And book Twitter has been a great resource. I’ve had so much encouragement and support from other writers, agents and editors on there – many people are so approachable and generous. Plus, it’s a great way of finding out who’s who and who does what in publishing.
JW: Did you experience any setbacks? How did you cope with them?
I’ve had lots of rejections from both agents and editors. To be honest, I think that having worked as a journalist and copywriter for so long means that I’ve grown used to having red ink all over my work (as well as using it on other people’s work!) and grown quite a thick skin.
I’d say my main setbacks were parting ways with my previous agent and, before that, coming down from the First Chapter Prize cloud when I realised that, unlike Joanna, I wasn’t going to get seven agent offers and a fast track to publication. That was a blow to my morale, but the Prize meant I knew I could write and that my idea had legs, so in the end it made me determined to finish the novel and get that agent. When I finally did though, being ‘fired’ by the agency after coming very close to a publishing deal was the most difficult setback to cope with. It was a fairly big London agency which was going through some internal restructuring, including a change of role for my agent, and it made me realise that sometimes you just fall through the cracks. They didn’t like the idea for my next novel – the one set for publication next year – but I really believed in it so, after a few weeks of tears and soul-searching, I just dusted myself off and decided I was going to write it.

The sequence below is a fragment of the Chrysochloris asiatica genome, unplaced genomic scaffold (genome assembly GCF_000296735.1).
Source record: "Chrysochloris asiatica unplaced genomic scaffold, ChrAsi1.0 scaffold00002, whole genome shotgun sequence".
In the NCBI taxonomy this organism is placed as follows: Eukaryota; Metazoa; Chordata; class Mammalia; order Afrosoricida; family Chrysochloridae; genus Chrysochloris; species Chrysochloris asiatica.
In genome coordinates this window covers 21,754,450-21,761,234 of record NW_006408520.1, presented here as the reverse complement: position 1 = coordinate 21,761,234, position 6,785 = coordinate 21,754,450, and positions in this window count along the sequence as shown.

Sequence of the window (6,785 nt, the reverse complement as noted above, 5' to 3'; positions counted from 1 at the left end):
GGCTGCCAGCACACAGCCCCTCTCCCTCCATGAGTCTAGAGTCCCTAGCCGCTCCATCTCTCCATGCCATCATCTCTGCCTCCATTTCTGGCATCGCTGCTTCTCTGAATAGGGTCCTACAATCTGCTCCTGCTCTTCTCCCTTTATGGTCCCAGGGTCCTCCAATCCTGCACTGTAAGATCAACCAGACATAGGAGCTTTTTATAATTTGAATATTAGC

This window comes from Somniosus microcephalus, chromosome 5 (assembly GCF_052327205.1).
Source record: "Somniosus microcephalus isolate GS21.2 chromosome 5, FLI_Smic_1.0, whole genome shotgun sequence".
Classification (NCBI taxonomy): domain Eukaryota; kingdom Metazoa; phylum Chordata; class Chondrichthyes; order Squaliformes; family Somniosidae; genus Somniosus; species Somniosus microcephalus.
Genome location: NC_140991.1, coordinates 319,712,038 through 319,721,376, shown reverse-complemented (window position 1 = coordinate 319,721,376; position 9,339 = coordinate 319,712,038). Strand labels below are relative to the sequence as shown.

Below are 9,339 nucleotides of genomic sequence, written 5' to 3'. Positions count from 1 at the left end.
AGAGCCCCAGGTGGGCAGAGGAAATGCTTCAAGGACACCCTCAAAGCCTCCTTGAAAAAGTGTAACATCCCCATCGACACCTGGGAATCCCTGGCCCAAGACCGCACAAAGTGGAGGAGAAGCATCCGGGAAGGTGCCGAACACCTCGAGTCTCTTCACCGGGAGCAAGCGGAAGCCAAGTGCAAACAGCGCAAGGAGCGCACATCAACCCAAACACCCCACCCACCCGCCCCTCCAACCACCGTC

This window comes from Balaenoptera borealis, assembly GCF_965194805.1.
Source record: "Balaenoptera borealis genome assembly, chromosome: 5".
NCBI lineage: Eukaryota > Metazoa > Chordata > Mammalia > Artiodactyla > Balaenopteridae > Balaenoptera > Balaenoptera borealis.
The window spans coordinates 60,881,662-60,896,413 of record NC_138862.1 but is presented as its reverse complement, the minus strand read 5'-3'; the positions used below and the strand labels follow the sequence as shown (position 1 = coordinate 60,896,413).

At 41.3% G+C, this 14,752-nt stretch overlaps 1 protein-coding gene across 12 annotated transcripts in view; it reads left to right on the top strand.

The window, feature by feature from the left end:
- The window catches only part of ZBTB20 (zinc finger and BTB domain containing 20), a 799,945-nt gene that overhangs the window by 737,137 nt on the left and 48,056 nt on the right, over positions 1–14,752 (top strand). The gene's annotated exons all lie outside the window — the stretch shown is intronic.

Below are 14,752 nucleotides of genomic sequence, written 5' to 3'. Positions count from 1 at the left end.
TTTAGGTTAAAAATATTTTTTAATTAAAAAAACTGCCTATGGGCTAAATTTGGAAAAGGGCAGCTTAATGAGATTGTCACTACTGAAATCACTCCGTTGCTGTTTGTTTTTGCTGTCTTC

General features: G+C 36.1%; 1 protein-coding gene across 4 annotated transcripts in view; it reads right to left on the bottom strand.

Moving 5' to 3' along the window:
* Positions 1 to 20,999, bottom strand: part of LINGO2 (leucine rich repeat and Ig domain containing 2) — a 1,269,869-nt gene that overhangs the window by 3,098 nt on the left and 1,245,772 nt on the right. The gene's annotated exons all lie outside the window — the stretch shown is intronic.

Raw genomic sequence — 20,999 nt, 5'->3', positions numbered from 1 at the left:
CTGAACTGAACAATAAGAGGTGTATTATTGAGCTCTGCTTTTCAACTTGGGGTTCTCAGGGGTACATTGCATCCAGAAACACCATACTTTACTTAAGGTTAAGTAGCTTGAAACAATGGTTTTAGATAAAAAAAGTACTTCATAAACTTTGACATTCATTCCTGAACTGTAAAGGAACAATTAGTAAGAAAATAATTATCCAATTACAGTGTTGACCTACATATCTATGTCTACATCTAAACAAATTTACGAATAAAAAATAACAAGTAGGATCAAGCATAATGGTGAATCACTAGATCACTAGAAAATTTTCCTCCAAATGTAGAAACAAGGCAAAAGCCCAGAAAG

… Working with an agent while I was still writing the book was just wonderful. I had someone to bounce my ideas off and to give me honest, constructive feedback, as well as some great ideas – and who was rooting for me the whole time!
JW: What was it like having an agent while you were still writing your book? In what ways do you think that a more collaborative approach (working with an agent/editor) changed or will change the way you approach your writing?